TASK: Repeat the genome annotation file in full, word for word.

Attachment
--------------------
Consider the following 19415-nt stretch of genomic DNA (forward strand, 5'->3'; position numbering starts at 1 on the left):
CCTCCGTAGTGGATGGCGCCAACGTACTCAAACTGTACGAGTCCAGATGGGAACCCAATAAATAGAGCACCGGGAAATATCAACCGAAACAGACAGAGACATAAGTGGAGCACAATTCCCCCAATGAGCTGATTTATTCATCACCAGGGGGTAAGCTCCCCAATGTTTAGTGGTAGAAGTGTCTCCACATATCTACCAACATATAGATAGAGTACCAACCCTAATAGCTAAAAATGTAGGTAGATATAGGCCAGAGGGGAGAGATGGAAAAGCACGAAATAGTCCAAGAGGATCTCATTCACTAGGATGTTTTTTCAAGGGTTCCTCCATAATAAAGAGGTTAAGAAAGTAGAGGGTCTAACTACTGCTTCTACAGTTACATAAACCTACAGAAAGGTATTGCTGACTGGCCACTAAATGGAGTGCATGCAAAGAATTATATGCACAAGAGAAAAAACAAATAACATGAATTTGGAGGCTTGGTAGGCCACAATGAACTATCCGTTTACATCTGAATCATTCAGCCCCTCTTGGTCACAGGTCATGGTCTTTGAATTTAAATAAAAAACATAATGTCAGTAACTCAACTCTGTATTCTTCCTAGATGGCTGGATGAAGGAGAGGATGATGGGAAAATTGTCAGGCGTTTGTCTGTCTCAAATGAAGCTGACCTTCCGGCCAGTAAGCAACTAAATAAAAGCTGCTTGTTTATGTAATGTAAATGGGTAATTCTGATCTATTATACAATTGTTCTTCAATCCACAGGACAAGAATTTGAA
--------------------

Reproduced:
Consider the following 19415-nt stretch of genomic DNA (forward strand, 5'->3'; position numbering starts at 1 on the left):
CCTCCGTAGTGGATGGCGCCAACGTACTCAAACTGTACGAGTCCAGATGGGAACCCAATAAATAGAGCACCGGGAAATATCAACCGAAACAGACAGAGACATAAGTGGAGCACAATTCCCCCAATGAGCTGATTTATTCATCACCAGGGGGTAAGCTCCCCAATGTTTAGTGGTAGAAGTGTCTCCACATATCTACCAACATATAGATAGAGTACCAACCCTAATAGCTAAAAATGTAGGTAGATATAGGCCAGAGGGGAGAGATGGAAAAGCACGAAATAGTCCAAGAGGATCTCATTCACTAGGATGTTTTTTCAAGGGTTCCTCCATAATAAAGAGGTTAAGAAAGTAGAGGGTCTAACTACTGCTTCTACAGTTACATAAACCTACAGAAAGGTATTGCTGACTGGCCACTAAATGGAGTGCATGCAAAGAATTATATGCACAAGAGAAAAAACAAATAACATGAATTTGGAGGCTTGGTAGGCCACAATGAACTATCCGTTTACATCTGAATCATTCAGCCCCTCTTGGTCACAGGTCATGGTCTTTGAATTTAAATAAAAAACATAATGTCAGTAACTCAACTCTGTATTCTTCCTAGATGGCTGGATGAAGGAGAGGATGATGGGAAAATTGTCAGGCGTTTGTCTGTCTCAAATGAAGCTGACCTTCCGGCCAGTAAGCAACTAAATAAAAGCTGCTTGTTTATGTAATGTAAATGGGTAATTCTGATCTATTATACAATTGTTCTTCAATCCACAGGACAAGAATTTGAA